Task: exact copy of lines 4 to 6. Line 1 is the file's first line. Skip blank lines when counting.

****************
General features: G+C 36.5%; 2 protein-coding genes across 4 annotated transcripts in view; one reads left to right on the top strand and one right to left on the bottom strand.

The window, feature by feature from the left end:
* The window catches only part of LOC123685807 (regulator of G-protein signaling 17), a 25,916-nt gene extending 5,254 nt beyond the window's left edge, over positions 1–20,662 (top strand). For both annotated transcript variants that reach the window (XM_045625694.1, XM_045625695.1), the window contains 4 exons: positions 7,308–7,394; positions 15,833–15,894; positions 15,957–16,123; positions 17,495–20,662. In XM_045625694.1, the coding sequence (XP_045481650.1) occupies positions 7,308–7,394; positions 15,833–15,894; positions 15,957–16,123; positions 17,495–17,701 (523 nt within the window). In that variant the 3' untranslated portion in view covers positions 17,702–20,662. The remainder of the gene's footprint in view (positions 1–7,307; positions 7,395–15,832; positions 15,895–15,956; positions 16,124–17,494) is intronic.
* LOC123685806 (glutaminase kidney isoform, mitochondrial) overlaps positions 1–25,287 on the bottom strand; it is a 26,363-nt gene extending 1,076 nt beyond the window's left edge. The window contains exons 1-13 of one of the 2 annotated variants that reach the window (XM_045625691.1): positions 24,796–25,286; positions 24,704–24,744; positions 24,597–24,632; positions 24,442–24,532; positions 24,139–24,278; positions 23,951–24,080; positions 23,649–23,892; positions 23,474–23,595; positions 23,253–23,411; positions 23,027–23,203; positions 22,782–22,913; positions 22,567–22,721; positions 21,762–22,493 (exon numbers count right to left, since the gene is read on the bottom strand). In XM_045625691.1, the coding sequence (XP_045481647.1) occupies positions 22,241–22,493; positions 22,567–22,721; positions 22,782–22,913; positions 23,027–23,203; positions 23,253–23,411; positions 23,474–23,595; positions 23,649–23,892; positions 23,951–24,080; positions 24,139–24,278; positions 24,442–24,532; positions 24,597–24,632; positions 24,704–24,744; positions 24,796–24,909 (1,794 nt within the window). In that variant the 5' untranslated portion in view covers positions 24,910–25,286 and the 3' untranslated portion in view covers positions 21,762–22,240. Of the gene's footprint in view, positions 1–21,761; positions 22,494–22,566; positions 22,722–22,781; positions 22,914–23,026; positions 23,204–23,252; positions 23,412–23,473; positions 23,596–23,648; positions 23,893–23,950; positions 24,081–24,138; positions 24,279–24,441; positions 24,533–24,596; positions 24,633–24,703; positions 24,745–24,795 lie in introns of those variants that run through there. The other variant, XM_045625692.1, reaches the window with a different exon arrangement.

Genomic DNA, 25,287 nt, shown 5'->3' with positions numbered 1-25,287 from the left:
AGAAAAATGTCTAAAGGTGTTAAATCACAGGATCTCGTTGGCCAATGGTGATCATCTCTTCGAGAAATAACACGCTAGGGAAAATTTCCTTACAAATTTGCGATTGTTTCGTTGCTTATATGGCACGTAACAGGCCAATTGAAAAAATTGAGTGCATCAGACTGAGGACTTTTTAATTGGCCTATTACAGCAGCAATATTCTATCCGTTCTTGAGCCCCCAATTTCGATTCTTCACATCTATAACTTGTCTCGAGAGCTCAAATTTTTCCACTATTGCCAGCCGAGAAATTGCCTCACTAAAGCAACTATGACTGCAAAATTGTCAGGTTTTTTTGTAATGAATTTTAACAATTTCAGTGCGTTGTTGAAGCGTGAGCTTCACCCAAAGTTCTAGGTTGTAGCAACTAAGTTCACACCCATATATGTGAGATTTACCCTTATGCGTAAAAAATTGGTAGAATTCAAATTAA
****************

* LOC123685806 (glutaminase kidney isoform, mitochondrial) overlaps positions 1–25,287 on the bottom strand; it is a 26,363-nt gene extending 1,076 nt beyond the window's left edge. The window contains exons 1-13 of one of the 2 annotated variants that reach the window (XM_045625691.1): positions 24,796–25,286; positions 24,704–24,744; positions 24,597–24,632; positions 24,442–24,532; positions 24,139–24,278; positions 23,951–24,080; positions 23,649–23,892; positions 23,474–23,595; positions 23,253–23,411; positions 23,027–23,203; positions 22,782–22,913; positions 22,567–22,721; positions 21,762–22,493 (exon numbers count right to left, since the gene is read on the bottom strand). In XM_045625691.1, the coding sequence (XP_045481647.1) occupies positions 22,241–22,493; positions 22,567–22,721; positions 22,782–22,913; positions 23,027–23,203; positions 23,253–23,411; positions 23,474–23,595; positions 23,649–23,892; positions 23,951–24,080; positions 24,139–24,278; positions 24,442–24,532; positions 24,597–24,632; positions 24,704–24,744; positions 24,796–24,909 (1,794 nt within the window). In that variant the 5' untranslated portion in view covers positions 24,910–25,286 and the 3' untranslated portion in view covers positions 21,762–22,240. Of the gene's footprint in view, positions 1–21,761; positions 22,494–22,566; positions 22,722–22,781; positions 22,914–23,026; positions 23,204–23,252; positions 23,412–23,473; positions 23,596–23,648; positions 23,893–23,950; positions 24,081–24,138; positions 24,279–24,441; positions 24,533–24,596; positions 24,633–24,703; positions 24,745–24,795 lie in introns of those variants that run through there. The other variant, XM_045625692.1, reaches the window with a different exon arrangement.

Genomic DNA, 25,287 nt, shown 5'->3' with positions numbered 1-25,287 from the left:
AGAAAAATGTCTAAAGGTGTTAAATCACAGGATCTCGTTGGCCAATGGTGATCATCTCTTCGAGAAATAACACGCTAGGGAAAATTTCCTTACAAATTTGCGATTGTTTCGTTGCTTATATGGCACGTAACAGGCCAATTGAAAAAATTGAGTGCATCAGACTGAGGACTTTTTAATTGGCCTATTACAGCAGCAATATTCTATCCGTTCTTGAGCCCCCAATTTCGATTCTTCACATCTATAACTTGTCTCGAGAGCTCAAATTTTTCCACTATTGCCAGCCGAGAAATTGCCTCACTAAAGCAACTATGACTGCAAAATTGTCAGGTTTTTTTGTAATGAATTTTAACAATTTCAGTGCGTTGTTGAAGCGTGAGCTTCACCCAAAGTTCTAGGTTGTAGCAACTAAGTTCACACCCATATATGTGAGATTTACCCTTATGCGTAAAAAATTGGTAGAATTCAAATTAA